In the past 24 hours, RivalsHoops.com has written about players at the top of their class who have excellent SAT scores (e.g., Ryan Pettinella); players who need to get both their grades and standardized test scores raised (e.g., Greg Brown); and, players with a pretty good SAT score who need to make sure their GPA stays on course (e.g., Ryan Lambert).
There is at least one other group of players; those with good grades but lower SAT/ACT scores. The NCAA is moving legislation along that would change the academic eligibility rules for the current crop of seniors/rising seniors - the class of 2003.
As we reported earlier this month (click here for story), the NCAA is looking to address concerns that many have long argued: that the standardized tests have been misused because the exams discriminate against athletes from lower socioeconomic levels, especially African Americans and the exams are an inaccurate indicator of academic potential.
The NCAA Board of Directors, in their August 8th meeting, recommended that a slightly different proposal be adopted from the one described in our earlier report. The chart in that story was from legislative proposal 02-22A; the Board recommended that 02-22B be used instead. The difference is that 22B changes the required test scores for those with GPAs up to 3.550 rather than stopping at 3.00.
The next step is for the NCAA's Division I Academics/Eligibility/Compliance Cabinet to review the Board's proposal. Then it could be forwarded to the Men's Basketball Issues Committee and/or the Division I Management Council. The Management Council meeting is scheduled for October 21-22, 2002. Then the Board of Directors would act on the proposal at their October 31st session.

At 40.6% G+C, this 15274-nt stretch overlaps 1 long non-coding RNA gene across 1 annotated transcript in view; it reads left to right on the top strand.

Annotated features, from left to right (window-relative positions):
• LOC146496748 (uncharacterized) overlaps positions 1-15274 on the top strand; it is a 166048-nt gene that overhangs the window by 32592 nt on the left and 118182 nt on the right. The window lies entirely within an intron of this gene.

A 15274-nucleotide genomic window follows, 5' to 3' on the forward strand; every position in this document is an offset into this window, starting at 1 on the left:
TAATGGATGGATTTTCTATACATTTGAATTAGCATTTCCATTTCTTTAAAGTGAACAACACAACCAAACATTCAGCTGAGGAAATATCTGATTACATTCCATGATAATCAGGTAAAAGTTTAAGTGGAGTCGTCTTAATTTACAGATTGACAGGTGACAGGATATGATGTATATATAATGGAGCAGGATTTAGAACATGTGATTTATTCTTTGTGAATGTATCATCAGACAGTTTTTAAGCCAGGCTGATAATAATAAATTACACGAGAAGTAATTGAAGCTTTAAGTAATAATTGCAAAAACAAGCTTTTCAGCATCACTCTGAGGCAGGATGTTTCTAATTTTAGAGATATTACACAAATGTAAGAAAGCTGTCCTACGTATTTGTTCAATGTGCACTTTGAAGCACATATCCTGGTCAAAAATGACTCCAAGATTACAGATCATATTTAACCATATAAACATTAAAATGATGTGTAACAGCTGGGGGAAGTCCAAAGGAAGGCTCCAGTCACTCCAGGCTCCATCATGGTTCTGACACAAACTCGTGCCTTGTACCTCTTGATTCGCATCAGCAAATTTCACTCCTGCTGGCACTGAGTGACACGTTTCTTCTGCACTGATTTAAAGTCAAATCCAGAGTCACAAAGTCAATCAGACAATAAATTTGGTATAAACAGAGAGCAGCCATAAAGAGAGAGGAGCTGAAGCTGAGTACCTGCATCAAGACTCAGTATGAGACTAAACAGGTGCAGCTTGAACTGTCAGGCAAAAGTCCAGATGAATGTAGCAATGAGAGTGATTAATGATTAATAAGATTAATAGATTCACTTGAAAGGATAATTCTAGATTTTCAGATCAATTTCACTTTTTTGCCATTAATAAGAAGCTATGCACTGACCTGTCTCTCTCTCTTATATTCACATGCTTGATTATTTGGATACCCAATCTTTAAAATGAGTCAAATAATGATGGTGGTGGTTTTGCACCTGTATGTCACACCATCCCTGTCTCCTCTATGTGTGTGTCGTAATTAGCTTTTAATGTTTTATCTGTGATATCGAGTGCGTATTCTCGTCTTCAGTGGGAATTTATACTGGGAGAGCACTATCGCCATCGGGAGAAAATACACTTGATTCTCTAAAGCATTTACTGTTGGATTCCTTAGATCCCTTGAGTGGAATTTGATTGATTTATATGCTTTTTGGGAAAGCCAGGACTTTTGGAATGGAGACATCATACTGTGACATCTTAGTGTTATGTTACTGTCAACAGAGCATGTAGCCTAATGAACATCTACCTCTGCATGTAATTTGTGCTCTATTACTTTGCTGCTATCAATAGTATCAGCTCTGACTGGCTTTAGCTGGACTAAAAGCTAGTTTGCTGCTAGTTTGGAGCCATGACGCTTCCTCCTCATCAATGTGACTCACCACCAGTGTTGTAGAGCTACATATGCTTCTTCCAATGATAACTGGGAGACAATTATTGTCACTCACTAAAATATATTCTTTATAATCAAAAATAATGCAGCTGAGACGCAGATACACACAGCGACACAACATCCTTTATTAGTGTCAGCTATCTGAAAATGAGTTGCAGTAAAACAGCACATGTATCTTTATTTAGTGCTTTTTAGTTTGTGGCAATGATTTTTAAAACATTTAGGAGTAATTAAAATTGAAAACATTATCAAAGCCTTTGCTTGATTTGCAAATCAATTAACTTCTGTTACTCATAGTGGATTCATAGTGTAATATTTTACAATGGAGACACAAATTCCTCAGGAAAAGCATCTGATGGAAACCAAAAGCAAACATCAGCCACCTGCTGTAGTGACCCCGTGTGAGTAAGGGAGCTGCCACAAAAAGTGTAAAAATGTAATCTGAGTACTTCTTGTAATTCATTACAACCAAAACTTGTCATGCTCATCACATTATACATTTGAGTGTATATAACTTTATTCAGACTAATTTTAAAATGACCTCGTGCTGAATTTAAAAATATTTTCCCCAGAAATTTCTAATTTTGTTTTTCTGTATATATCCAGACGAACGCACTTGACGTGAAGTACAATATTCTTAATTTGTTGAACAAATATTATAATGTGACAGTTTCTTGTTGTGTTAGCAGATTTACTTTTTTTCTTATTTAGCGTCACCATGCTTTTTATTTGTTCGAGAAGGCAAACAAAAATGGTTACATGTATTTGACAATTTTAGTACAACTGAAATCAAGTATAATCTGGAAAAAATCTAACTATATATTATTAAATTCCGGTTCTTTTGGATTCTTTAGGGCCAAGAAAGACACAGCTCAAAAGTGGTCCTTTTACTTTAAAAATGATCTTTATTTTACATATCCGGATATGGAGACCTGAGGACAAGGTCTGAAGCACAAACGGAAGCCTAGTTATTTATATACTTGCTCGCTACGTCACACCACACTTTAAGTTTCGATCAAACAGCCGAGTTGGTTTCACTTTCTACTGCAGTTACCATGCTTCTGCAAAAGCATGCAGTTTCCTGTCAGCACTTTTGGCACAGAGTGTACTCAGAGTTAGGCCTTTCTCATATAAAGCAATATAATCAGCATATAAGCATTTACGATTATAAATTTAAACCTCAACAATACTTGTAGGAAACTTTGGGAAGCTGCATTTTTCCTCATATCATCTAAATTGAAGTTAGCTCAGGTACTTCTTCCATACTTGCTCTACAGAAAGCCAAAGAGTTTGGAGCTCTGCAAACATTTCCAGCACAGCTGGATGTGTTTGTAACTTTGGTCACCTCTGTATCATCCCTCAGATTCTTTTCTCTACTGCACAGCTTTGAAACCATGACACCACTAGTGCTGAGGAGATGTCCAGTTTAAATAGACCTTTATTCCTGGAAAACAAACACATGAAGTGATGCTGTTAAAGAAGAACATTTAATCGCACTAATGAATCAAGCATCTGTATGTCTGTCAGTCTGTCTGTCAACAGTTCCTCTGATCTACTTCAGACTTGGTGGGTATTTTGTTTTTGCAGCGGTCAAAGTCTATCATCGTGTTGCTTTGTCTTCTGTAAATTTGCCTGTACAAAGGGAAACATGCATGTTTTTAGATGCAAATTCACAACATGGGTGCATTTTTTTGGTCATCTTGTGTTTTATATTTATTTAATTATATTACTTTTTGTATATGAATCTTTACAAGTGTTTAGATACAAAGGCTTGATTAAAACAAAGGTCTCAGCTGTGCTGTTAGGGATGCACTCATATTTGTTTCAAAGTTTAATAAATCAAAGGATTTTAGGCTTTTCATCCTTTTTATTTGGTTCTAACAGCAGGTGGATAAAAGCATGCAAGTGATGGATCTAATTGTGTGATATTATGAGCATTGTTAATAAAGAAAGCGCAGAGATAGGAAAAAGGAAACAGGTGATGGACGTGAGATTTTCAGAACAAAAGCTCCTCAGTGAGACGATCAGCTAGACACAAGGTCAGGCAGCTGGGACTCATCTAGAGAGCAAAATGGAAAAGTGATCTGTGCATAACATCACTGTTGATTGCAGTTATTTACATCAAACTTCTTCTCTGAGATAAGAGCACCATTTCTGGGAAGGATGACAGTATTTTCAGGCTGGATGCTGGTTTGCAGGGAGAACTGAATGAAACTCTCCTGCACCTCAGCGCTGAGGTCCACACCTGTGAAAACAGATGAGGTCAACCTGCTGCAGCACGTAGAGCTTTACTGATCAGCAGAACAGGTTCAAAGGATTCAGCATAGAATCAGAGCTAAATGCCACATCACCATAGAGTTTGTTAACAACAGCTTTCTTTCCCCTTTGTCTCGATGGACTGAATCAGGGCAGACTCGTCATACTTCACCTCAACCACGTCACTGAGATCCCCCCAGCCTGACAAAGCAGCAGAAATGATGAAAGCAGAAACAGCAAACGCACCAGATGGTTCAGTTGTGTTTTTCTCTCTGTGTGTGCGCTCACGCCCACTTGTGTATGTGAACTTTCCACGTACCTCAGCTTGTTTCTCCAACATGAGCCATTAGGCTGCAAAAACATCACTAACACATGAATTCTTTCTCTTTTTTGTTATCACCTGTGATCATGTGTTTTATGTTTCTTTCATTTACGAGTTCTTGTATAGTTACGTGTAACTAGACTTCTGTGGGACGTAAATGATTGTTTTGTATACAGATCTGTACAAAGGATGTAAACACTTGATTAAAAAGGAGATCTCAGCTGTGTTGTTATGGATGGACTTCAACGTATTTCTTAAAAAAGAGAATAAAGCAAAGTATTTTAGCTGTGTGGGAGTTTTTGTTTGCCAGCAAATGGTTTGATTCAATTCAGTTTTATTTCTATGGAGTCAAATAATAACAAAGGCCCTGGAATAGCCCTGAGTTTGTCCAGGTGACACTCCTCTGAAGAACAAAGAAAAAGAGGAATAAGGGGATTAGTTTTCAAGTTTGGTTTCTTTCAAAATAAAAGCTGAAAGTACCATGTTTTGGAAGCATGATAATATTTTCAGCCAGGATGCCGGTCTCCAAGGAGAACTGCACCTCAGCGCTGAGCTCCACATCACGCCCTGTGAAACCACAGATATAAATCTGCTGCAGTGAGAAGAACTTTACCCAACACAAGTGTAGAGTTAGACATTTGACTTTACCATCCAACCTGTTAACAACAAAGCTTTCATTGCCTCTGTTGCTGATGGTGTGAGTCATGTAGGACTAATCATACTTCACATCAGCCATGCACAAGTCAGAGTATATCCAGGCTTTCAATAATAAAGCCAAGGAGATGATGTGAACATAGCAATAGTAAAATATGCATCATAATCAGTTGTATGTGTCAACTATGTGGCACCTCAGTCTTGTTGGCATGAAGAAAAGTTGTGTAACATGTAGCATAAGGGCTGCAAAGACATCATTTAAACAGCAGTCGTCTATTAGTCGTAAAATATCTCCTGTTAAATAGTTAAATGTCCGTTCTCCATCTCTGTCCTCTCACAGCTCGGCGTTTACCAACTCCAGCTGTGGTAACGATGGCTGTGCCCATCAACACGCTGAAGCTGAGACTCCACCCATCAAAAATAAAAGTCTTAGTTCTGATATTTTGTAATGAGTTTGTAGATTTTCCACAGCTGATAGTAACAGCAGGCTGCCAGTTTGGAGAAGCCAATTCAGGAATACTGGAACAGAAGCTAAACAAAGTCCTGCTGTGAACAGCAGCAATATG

All proposals would add a 14th course to the core curriculum requirement and would eliminate the partial qualification category.
Here is the chart from proposal 02-22B. (new provisions in bold)
And here is the NCAA's rationale for making this change:
This proposal is one in a package of academic reform proposals developed by the Division I Academic Consultants. The consultants were appointed by the Division I Board of Directors and charged with recommending ways to maximize graduation rates while minimizing the adverse impact on minority students. Research indicates that a key means of minimizing adverse impact is by eliminating the overweighting of test scores used in determining initial-eligibility. The current NCAA cut-score on the test is twice as stringent as that on the high-school grade-point average. Data indicate that the grade-point average is a better predictor of college success and should be weighted at least equally, if not higher than the test score when using these variables to predict success in college. This proposal would eliminate the test score cut of 820 SAT, but retain the high school grade-point average cut of 2.0. This proposal maintains the sliding scale minimums that currently are in place, so that a prospective student-athlete with a low test score would have to have a high core grade-point average to be eligible. Additionally, the proposal increases from 13 to 14 the number of required core courses. Data indicate that the number of core units is a small, but significant predictor of graduation. Finally, this proposal will eliminate all references to partial qualifiers inasmuch as this category is eliminated by adoption of this proposal. (emphasis added)